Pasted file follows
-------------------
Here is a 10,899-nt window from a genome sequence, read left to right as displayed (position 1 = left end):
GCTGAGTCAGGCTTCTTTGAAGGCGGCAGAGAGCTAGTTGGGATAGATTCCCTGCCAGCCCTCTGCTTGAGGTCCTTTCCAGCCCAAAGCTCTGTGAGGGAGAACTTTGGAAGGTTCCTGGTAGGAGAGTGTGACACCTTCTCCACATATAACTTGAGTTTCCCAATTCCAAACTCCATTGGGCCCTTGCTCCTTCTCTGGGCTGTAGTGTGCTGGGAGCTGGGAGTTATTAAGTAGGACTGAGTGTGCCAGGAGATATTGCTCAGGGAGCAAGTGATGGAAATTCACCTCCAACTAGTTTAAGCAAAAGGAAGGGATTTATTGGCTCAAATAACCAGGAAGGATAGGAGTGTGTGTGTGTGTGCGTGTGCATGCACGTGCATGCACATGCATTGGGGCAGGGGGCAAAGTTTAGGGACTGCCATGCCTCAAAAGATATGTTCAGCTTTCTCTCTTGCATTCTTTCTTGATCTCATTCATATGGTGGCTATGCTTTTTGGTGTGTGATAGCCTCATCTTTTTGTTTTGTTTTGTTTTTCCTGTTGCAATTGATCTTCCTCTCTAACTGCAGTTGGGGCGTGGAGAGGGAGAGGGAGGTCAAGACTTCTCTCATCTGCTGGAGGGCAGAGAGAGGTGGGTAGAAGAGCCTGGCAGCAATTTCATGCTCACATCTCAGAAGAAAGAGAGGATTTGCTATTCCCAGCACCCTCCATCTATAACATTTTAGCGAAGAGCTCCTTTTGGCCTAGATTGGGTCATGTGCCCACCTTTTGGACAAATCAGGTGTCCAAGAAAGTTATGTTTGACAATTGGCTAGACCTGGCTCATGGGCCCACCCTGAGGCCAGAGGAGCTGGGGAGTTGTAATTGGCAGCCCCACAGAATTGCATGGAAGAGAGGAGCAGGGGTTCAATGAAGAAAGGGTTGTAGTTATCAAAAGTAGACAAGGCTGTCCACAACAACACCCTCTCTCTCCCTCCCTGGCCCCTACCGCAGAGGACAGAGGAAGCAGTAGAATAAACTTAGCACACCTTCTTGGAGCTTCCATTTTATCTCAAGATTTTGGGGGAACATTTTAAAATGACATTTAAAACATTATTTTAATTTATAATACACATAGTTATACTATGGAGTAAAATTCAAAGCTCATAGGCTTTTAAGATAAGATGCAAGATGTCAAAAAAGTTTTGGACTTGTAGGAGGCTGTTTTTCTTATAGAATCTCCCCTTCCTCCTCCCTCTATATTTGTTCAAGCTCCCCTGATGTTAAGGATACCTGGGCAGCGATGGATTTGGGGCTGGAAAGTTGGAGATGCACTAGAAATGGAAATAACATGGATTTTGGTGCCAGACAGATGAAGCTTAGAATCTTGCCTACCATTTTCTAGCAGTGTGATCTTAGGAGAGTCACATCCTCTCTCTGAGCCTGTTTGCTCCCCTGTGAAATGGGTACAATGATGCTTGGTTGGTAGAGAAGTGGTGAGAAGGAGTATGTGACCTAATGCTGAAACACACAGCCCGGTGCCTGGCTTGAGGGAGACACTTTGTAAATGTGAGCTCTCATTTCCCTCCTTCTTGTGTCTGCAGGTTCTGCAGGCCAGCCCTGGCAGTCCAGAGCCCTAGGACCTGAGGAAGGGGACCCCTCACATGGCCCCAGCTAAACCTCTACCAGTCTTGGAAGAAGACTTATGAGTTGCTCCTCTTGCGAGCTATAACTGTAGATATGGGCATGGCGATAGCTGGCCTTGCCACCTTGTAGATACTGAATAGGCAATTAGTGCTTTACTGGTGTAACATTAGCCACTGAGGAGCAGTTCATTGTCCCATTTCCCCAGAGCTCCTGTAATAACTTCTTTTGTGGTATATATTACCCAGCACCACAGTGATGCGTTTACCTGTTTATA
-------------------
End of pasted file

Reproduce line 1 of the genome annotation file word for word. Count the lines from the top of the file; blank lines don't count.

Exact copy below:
Here is a 10,899-nt window from a genome sequence, read left to right as displayed (position 1 = left end):